DNA-4-Ancestry Test Comparison. Reviewing the DNA Companies. Updated to 2024

Comparing results from actual recorded ancestry, to that predicted by Ancestry.com, 23andme, My Heritage, Living DNA, FT-DNA and more.

Recorded Ancestry

I have researched my genealogy for circa forty years on and off. Since back in the day of interviews, visits to church yards, county archives, and London based archives. Before any internet genealogy, never mind genetic genealogy. Is it perfect? Of course not. I have a family tree of 6,000 family members. I've forgotten how many direct ancestors but certainly well over 300. Stretching back to the 16th century (1500s) in a number of places. The majority (thankfully) is very local to myself. Ancestry reports that I have based it on 19,600 records. I have certainly referenced my resources, and do not restrict them to the Internet. I still sometimes visit archives, etc.

Genetic Genealogy by DNA matches at Ancestry.co.uk, 23andme, Living DNA, FT-DNA and MyHeritage support the recorded tree very well over the past several generations on all sides. Plenty of support from centimorgans of shared DNA with other testers.

I base my Recorded Ancestry percentages on Generation 6. That is my great great great grandparents.

97% were English
Most East Anglian Norfolk, with some East Midlands and the Oxfordshire area.
3% Swiss.

No others. No Irish, Scottish, Scandinavians, Italians, Greeks, French, Turkmen, Balochi, etc.

So what did the DNA companies tell me?


Ancestry.com/co.uk did very well only if you take the England & NW Europe category to be 'English'. They've been quite thoughtful in generating this category. Because the problem with the SE English is that we are too close to Dutch, Norman, and Danish to tell apart. This is because we have long, deep roots in those regions. The sub regions of their genetic communities is very good. But the community of E India might be down to having a tested family member with paternal roots in Sri Lanka? Maybe not.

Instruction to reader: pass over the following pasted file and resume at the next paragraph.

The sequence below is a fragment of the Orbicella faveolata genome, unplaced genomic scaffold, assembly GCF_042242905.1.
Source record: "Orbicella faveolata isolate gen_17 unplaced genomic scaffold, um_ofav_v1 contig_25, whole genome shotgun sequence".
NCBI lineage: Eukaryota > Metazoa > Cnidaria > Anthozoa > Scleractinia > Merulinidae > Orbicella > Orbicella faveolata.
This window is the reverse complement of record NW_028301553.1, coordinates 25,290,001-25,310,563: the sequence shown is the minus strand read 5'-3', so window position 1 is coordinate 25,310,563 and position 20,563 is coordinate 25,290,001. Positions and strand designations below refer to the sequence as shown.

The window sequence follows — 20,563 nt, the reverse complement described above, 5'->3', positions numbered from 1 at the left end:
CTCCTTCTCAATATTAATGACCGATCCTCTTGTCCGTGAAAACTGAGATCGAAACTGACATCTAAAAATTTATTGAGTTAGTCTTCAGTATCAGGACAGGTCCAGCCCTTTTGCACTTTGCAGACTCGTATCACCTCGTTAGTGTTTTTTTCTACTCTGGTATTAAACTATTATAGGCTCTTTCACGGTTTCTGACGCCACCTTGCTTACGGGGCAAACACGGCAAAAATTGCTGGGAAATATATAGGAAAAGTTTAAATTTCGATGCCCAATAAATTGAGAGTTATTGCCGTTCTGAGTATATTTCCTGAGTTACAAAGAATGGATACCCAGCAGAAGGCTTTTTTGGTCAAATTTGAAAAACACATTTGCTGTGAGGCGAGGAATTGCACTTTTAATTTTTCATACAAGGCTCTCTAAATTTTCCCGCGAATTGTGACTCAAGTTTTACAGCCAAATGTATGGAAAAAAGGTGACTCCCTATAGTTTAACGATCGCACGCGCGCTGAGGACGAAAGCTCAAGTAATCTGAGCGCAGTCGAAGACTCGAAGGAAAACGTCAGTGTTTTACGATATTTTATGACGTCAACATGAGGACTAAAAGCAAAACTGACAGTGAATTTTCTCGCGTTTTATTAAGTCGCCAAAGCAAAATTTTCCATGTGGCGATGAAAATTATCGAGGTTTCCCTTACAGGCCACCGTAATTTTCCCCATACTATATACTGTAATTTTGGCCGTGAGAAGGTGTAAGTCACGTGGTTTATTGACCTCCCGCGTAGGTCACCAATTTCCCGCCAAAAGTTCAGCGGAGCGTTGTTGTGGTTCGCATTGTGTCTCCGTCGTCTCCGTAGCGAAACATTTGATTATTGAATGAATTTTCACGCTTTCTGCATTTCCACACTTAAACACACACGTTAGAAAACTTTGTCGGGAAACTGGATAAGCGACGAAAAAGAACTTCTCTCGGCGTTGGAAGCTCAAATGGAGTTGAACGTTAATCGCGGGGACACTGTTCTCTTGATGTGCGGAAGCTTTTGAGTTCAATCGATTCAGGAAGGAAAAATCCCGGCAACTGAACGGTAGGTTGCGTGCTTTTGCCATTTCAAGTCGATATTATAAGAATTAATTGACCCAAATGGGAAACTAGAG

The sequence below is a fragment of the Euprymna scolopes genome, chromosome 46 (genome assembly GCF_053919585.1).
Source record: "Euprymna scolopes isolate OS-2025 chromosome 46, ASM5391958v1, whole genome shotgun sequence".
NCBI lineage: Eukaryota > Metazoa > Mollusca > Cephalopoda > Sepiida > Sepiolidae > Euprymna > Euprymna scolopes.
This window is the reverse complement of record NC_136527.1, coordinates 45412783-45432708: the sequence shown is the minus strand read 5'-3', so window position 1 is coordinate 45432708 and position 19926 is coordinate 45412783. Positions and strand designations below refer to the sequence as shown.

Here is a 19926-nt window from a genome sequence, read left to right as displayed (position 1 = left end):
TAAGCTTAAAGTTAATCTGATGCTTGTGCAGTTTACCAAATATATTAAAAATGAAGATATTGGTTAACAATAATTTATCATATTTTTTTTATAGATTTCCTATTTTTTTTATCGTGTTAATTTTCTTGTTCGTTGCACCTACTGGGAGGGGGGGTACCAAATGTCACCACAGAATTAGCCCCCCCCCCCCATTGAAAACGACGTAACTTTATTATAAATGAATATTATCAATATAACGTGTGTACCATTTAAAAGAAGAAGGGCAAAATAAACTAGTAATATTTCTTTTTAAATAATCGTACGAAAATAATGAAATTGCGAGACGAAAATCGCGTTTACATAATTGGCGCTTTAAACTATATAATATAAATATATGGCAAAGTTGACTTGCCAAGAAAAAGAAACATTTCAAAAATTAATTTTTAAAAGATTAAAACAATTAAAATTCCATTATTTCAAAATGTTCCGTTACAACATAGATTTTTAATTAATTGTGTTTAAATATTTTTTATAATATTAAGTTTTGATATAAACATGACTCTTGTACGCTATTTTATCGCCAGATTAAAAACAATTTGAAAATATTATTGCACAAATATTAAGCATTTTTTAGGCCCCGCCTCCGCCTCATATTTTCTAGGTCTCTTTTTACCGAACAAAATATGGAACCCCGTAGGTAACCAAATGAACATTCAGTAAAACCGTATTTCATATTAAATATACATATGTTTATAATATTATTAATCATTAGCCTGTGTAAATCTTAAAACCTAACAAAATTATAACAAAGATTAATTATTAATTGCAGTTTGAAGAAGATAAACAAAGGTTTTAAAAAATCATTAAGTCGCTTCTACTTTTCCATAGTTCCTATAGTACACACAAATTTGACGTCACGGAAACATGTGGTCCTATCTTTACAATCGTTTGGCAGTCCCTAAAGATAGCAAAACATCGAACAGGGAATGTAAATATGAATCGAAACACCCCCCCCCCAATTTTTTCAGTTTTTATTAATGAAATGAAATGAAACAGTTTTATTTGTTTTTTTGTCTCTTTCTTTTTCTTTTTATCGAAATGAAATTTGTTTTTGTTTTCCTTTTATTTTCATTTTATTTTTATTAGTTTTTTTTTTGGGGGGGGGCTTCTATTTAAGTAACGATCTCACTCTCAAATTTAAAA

My Heritage does very well. Although they have little bias towards Ashkenazi and SW Asia that just shows up. Still, not bad, they have improved.

Living DNA, an English business. Dear oh dear, what goes on there? They have even assigned my yDNA to the entirely wrong haplogroup!

FT-DNA, no better. Despite being the premier business for testing haplogroups, their autosomal test lets them down

23andme? Wtf. I know their problem. I'm convinced that their 'British & Irish' dataset is full of Irish or Irish American? It does not understand SE English DNA, and splits us with Continental datasets. As for their sub regions, I suspect based on dodgy DNA from health companies, collected from modern postcodes. That would explain that it shows where East Anglian ancestry has moved to over the past few centuries, not where it came from.

WeGene is convinced that I am French. Non.

They are all to various extents confused by medieval migration. Because with so much East Anglian ancestry, I have links across the North West European Continent from the earlier medieval. The East Anglians are probably very like Frisians etc. Our DNA is all so similar that these tests cannot tell us apart.

Well the tests were ALL very good for assigning my ancestry as a European. And pretty good at seeing it as primarily NW European. That's good. BUT, below that level, none of these tests could be described as accurate.

Fanboys of these tests beware.

The above is a fan chart of my direct ancestry, that I made in 2018. The coloured areas are supported by DNA matching (genetic genealogy) although I have had volumes of additional matches since then.